The next century can and should be the humanist century. Dramatic scientific, technological, and ever-accelerating social and political changes crowd our awareness. We have virtually conquered the planet, explored the moon, overcome the natural limits of travel and communication; we stand at the dawn of a new age … Using technology wisely, we can control our environment, conquer poverty, markedly reduce disease, extend our lifespan, significantly modify our behavior, and alter the course of human evolution. (Humanist Manifesto II, p. 5)

3. Intellectual Exclusion or Hegemony: Insights from the humanities, philosophy and theology are treated with the hermeneutic of suspicion. Scientific rationalism dismisses faith as mere fideism (belief without good reasons) or irrationality. Scientism pits truth against beauty and goodness. To be poetic is taken to be trivial or irrelevant. Scientism’s inherent materialism entails that “science” refuses mystery, the metaphysical or anything transcendent, even the metaphorical or epiphanic. Certain human ways of knowing are shut out.

4. Anthropological Implications: People are viewed as sophisticated cogs in the cosmic machinery, or simplified as the most intelligent animals. All human characteristics, including mind or soul, are believed to be explicable in terms of body (neuron networks, DNA makeup, biochemistry or physiology). There is a philosophical reductionism at work, i.e. the higher is explained in terms of the lower, mind in terms of brain, human social behaviour in terms of physics and chemistry. Humans are appreciated mainly for their instrumental value: earning capacity, socio-political usefulness and their excellencies of giftedness. (Note Craig Gay, The Way of the Modern World. or E.F. Schumacher, A Guide for the Perplexed for a fuller explanation.)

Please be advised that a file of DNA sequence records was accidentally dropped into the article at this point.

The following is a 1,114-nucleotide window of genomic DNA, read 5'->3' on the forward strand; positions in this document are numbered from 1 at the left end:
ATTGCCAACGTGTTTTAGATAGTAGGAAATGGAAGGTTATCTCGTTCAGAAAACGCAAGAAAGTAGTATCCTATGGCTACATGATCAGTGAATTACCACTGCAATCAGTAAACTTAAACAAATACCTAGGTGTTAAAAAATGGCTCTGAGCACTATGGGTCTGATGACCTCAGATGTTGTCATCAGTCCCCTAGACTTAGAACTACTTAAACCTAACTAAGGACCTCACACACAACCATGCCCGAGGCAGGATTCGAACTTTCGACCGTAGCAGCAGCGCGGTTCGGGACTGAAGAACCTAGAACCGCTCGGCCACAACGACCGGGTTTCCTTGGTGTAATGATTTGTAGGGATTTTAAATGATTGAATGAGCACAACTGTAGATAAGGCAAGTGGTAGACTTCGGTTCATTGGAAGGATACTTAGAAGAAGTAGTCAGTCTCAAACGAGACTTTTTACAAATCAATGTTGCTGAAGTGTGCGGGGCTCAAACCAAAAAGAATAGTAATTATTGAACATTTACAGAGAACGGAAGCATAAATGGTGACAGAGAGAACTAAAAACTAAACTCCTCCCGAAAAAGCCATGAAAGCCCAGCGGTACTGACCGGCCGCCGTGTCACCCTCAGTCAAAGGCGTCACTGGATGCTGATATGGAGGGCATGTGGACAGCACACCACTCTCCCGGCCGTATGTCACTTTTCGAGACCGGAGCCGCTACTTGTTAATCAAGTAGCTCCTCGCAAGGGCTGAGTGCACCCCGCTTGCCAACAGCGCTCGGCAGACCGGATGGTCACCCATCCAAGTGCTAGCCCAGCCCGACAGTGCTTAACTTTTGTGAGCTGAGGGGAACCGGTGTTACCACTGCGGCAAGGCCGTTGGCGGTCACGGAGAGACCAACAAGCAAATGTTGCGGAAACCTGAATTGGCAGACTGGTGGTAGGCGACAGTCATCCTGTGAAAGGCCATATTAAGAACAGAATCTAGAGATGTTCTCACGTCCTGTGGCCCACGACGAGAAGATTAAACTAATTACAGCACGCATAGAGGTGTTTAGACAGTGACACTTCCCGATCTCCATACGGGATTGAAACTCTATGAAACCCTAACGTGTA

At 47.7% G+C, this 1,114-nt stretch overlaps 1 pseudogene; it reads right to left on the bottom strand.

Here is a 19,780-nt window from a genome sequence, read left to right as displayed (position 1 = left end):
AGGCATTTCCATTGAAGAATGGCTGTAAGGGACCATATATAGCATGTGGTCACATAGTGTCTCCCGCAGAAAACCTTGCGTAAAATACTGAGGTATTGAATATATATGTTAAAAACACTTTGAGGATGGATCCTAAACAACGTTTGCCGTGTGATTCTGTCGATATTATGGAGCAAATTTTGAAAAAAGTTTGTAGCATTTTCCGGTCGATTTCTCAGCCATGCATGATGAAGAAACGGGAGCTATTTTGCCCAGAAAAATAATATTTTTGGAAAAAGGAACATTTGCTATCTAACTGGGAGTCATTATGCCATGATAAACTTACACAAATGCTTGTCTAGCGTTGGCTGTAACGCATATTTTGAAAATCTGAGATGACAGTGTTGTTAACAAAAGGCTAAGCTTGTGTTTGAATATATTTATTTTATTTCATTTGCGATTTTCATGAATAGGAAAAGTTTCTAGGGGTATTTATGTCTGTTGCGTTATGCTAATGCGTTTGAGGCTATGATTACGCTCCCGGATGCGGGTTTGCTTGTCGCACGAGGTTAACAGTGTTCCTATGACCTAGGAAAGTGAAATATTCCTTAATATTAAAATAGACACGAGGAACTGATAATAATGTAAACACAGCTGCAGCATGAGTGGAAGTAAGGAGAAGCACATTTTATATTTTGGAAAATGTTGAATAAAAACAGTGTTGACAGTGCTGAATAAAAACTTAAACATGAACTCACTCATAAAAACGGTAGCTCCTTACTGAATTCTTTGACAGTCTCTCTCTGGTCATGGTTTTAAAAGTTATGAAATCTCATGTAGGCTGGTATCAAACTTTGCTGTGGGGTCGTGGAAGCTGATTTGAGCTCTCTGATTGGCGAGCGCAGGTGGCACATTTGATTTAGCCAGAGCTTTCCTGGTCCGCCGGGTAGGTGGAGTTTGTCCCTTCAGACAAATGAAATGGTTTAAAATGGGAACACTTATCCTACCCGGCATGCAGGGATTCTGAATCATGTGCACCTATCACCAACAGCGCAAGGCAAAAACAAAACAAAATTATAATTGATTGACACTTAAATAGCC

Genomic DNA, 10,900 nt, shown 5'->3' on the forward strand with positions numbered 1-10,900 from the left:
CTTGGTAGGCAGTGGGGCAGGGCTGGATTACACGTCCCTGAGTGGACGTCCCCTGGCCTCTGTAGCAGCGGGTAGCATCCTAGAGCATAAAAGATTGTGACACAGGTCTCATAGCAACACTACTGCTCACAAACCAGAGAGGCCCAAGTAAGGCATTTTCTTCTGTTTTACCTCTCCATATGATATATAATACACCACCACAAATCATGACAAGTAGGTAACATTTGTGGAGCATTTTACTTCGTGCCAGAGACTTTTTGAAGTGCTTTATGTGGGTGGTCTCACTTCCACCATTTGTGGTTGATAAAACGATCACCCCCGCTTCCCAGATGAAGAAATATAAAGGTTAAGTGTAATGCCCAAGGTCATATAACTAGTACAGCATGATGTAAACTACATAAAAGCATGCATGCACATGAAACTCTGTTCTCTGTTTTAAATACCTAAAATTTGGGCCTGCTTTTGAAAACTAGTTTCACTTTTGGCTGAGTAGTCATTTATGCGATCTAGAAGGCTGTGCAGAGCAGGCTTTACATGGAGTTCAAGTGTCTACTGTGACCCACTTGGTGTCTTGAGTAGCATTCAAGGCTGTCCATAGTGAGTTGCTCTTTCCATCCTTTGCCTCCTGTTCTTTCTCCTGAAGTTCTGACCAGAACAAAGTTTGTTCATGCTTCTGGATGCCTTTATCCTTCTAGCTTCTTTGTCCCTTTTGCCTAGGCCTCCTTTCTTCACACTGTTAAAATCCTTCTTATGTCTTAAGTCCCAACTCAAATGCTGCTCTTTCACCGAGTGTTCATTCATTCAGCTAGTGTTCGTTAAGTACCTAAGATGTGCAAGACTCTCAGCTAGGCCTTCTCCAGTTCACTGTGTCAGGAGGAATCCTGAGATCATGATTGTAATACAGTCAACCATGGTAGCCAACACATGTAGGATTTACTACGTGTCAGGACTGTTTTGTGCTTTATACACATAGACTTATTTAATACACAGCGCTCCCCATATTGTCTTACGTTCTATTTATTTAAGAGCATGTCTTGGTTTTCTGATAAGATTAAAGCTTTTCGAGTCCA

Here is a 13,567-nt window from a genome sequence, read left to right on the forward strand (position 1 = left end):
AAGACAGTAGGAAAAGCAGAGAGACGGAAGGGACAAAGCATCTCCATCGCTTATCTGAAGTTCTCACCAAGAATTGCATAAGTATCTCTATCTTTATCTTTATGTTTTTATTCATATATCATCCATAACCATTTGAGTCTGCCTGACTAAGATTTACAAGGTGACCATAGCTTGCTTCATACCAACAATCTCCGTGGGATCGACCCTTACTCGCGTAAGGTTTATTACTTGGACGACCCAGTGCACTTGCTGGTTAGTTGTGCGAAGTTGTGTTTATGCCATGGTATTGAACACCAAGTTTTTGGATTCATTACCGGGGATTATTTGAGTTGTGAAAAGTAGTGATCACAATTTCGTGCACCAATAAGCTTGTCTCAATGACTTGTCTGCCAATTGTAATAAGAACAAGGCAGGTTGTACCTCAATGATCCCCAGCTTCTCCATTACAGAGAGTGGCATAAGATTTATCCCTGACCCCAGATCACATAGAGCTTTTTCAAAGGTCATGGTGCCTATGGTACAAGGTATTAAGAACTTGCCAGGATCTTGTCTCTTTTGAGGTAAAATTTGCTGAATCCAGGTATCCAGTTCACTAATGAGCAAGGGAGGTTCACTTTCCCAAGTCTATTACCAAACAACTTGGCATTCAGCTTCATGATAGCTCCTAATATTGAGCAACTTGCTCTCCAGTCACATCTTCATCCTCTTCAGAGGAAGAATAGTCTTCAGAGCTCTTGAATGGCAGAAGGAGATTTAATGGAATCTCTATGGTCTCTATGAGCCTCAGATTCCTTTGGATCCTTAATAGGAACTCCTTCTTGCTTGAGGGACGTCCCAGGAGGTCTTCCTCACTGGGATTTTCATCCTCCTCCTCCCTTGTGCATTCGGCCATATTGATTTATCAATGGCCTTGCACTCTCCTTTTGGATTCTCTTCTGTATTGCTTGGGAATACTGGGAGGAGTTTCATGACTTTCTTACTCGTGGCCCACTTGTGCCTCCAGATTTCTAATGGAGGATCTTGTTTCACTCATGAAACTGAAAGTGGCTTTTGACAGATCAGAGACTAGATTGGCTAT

5. Implications for Ethics: Science is seen to normatively provide a more reliable and superior decision-making guide; it becomes the new alternative to religion and morals in discerning the good and the shaping of the moral self. In a moral sense, science moves into dominance as a culture sphere, absorbs and redefines morality in scientific categories, according to a scientific agenda. Scientific principle and rationality is seen to be applicable to all, and thus is much less divisive than religion. Religious or personal moral values are to be kept to the private sphere of one’s life, but not to be part of public discourse. (Lesslie Newbigin, Foolisness to the Greeks) It is also important to note here that scientism’s ethical outlook objectifies the world, giving one a sense of dominance or control over it. Knowledge or expertise offers privilege to those in power. Ethical self-justification can occur.